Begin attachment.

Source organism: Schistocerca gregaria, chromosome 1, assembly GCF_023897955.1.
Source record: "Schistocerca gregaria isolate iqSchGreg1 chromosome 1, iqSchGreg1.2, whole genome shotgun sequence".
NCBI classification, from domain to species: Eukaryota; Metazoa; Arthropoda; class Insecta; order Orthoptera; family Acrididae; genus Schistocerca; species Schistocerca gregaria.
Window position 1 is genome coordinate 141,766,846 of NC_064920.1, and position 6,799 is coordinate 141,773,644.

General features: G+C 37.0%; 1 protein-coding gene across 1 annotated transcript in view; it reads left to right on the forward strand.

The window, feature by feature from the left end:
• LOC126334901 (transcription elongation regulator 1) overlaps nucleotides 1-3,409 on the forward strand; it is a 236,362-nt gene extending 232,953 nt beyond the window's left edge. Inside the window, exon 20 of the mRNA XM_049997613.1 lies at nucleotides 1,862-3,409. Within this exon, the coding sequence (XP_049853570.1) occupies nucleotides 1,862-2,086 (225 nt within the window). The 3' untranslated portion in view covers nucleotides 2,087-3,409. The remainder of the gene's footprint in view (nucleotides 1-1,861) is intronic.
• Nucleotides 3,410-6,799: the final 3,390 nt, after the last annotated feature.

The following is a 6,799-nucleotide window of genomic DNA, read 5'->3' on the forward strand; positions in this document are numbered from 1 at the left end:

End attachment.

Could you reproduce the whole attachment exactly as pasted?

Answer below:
Source organism: Schistocerca gregaria, chromosome 1, assembly GCF_023897955.1.
Source record: "Schistocerca gregaria isolate iqSchGreg1 chromosome 1, iqSchGreg1.2, whole genome shotgun sequence".
NCBI classification, from domain to species: Eukaryota; Metazoa; Arthropoda; class Insecta; order Orthoptera; family Acrididae; genus Schistocerca; species Schistocerca gregaria.
Window position 1 is genome coordinate 141,766,846 of NC_064920.1, and position 6,799 is coordinate 141,773,644.

General features: G+C 37.0%; 1 protein-coding gene across 1 annotated transcript in view; it reads left to right on the forward strand.

The window, feature by feature from the left end:
• LOC126334901 (transcription elongation regulator 1) overlaps nucleotides 1-3,409 on the forward strand; it is a 236,362-nt gene extending 232,953 nt beyond the window's left edge. Inside the window, exon 20 of the mRNA XM_049997613.1 lies at nucleotides 1,862-3,409. Within this exon, the coding sequence (XP_049853570.1) occupies nucleotides 1,862-2,086 (225 nt within the window). The 3' untranslated portion in view covers nucleotides 2,087-3,409. The remainder of the gene's footprint in view (nucleotides 1-1,861) is intronic.
• Nucleotides 3,410-6,799: the final 3,390 nt, after the last annotated feature.

The following is a 6,799-nucleotide window of genomic DNA, read 5'->3' on the forward strand; positions in this document are numbered from 1 at the left end: